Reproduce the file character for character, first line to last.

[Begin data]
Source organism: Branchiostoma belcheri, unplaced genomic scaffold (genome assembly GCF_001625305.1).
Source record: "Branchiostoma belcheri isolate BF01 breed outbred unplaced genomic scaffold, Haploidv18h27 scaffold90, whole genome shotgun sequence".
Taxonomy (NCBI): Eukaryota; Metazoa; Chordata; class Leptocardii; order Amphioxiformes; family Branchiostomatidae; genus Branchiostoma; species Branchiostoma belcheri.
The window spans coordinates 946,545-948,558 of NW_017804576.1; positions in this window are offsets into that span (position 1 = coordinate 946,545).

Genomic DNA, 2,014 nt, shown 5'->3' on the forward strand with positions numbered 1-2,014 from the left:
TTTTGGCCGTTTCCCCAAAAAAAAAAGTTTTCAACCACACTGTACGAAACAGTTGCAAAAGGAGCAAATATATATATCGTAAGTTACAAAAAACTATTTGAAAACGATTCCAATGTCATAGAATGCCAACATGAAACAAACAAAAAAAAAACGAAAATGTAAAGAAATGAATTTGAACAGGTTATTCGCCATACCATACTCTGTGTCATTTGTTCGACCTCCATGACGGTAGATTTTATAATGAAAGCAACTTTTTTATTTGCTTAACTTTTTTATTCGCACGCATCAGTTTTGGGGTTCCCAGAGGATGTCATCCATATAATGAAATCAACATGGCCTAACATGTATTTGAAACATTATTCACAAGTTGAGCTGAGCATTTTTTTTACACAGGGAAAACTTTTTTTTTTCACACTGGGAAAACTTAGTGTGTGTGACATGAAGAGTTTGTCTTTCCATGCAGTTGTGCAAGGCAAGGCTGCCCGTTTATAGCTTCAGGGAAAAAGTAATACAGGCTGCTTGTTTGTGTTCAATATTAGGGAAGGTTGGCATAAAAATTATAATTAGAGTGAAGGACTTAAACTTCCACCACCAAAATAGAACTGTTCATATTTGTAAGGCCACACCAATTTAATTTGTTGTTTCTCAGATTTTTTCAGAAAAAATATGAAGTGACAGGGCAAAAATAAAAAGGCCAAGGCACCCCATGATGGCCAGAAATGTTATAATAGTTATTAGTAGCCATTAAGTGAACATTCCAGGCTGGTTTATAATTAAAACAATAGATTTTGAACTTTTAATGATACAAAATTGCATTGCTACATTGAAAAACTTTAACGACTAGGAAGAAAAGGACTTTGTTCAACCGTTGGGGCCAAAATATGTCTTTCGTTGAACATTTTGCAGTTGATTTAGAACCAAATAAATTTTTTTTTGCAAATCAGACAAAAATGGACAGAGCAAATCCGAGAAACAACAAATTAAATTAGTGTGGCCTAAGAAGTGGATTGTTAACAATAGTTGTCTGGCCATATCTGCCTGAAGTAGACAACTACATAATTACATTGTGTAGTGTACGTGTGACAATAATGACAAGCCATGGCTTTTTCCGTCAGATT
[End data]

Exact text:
Source organism: Branchiostoma belcheri, unplaced genomic scaffold (genome assembly GCF_001625305.1).
Source record: "Branchiostoma belcheri isolate BF01 breed outbred unplaced genomic scaffold, Haploidv18h27 scaffold90, whole genome shotgun sequence".
Taxonomy (NCBI): Eukaryota; Metazoa; Chordata; class Leptocardii; order Amphioxiformes; family Branchiostomatidae; genus Branchiostoma; species Branchiostoma belcheri.
The window spans coordinates 946,545-948,558 of NW_017804576.1; positions in this window are offsets into that span (position 1 = coordinate 946,545).

Genomic DNA, 2,014 nt, shown 5'->3' on the forward strand with positions numbered 1-2,014 from the left:
TTTTGGCCGTTTCCCCAAAAAAAAAAGTTTTCAACCACACTGTACGAAACAGTTGCAAAAGGAGCAAATATATATATCGTAAGTTACAAAAAACTATTTGAAAACGATTCCAATGTCATAGAATGCCAACATGAAACAAACAAAAAAAAAACGAAAATGTAAAGAAATGAATTTGAACAGGTTATTCGCCATACCATACTCTGTGTCATTTGTTCGACCTCCATGACGGTAGATTTTATAATGAAAGCAACTTTTTTATTTGCTTAACTTTTTTATTCGCACGCATCAGTTTTGGGGTTCCCAGAGGATGTCATCCATATAATGAAATCAACATGGCCTAACATGTATTTGAAACATTATTCACAAGTTGAGCTGAGCATTTTTTTTACACAGGGAAAACTTTTTTTTTTCACACTGGGAAAACTTAGTGTGTGTGACATGAAGAGTTTGTCTTTCCATGCAGTTGTGCAAGGCAAGGCTGCCCGTTTATAGCTTCAGGGAAAAAGTAATACAGGCTGCTTGTTTGTGTTCAATATTAGGGAAGGTTGGCATAAAAATTATAATTAGAGTGAAGGACTTAAACTTCCACCACCAAAATAGAACTGTTCATATTTGTAAGGCCACACCAATTTAATTTGTTGTTTCTCAGATTTTTTCAGAAAAAATATGAAGTGACAGGGCAAAAATAAAAAGGCCAAGGCACCCCATGATGGCCAGAAATGTTATAATAGTTATTAGTAGCCATTAAGTGAACATTCCAGGCTGGTTTATAATTAAAACAATAGATTTTGAACTTTTAATGATACAAAATTGCATTGCTACATTGAAAAACTTTAACGACTAGGAAGAAAAGGACTTTGTTCAACCGTTGGGGCCAAAATATGTCTTTCGTTGAACATTTTGCAGTTGATTTAGAACCAAATAAATTTTTTTTTGCAAATCAGACAAAAATGGACAGAGCAAATCCGAGAAACAACAAATTAAATTAGTGTGGCCTAAGAAGTGGATTGTTAACAATAGTTGTCTGGCCATATCTGCCTGAAGTAGACAACTACATAATTACATTGTGTAGTGTACGTGTGACAATAATGACAAGCCATGGCTTTTTCCGTCAGATT